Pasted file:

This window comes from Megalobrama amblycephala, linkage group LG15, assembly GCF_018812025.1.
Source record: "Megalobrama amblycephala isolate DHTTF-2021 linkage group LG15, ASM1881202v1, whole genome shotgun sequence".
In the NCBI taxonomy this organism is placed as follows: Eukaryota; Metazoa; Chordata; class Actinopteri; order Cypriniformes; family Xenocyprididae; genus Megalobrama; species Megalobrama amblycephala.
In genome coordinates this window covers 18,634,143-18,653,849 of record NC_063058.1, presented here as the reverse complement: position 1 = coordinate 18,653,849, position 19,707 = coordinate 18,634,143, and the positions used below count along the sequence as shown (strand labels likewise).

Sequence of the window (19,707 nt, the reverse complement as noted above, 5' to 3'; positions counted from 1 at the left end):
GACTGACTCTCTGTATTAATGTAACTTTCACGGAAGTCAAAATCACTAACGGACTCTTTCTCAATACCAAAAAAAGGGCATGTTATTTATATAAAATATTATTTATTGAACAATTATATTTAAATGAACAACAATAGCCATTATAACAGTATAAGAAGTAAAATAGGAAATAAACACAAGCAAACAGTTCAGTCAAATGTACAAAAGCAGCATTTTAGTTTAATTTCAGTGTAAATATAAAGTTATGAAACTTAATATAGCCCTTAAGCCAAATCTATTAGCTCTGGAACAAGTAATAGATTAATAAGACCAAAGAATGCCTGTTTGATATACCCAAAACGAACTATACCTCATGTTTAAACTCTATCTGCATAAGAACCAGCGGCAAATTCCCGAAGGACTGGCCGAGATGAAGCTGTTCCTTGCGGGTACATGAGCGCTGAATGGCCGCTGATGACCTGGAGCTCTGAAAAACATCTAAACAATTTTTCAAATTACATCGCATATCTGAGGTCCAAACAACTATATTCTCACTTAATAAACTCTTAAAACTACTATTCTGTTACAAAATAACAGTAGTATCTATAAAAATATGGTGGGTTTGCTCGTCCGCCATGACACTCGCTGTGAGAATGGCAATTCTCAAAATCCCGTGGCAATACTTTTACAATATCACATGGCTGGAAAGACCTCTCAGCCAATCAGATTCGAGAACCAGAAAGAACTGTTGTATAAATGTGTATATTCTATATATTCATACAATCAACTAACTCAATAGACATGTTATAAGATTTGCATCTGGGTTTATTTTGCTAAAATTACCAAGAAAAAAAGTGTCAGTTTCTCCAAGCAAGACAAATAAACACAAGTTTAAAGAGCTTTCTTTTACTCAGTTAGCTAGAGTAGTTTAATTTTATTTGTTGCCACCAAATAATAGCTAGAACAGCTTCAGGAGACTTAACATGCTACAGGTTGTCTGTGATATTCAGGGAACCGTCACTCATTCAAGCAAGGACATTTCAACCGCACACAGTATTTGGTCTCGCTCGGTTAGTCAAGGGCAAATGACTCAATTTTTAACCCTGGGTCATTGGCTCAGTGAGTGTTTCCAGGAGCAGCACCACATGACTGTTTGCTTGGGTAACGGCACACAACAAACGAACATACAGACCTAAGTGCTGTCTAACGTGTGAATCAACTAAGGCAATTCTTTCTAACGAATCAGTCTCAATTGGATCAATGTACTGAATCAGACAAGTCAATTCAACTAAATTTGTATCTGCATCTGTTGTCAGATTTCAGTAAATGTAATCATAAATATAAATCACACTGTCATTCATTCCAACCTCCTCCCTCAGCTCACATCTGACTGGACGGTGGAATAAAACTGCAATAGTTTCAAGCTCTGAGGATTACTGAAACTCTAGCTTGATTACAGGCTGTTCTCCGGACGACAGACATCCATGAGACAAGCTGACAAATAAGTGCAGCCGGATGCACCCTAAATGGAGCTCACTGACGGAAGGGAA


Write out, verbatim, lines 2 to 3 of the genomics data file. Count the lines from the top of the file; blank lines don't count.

Source record: "Megalobrama amblycephala isolate DHTTF-2021 linkage group LG15, ASM1881202v1, whole genome shotgun sequence".
In the NCBI taxonomy this organism is placed as follows: Eukaryota; Metazoa; Chordata; class Actinopteri; order Cypriniformes; family Xenocyprididae; genus Megalobrama; species Megalobrama amblycephala.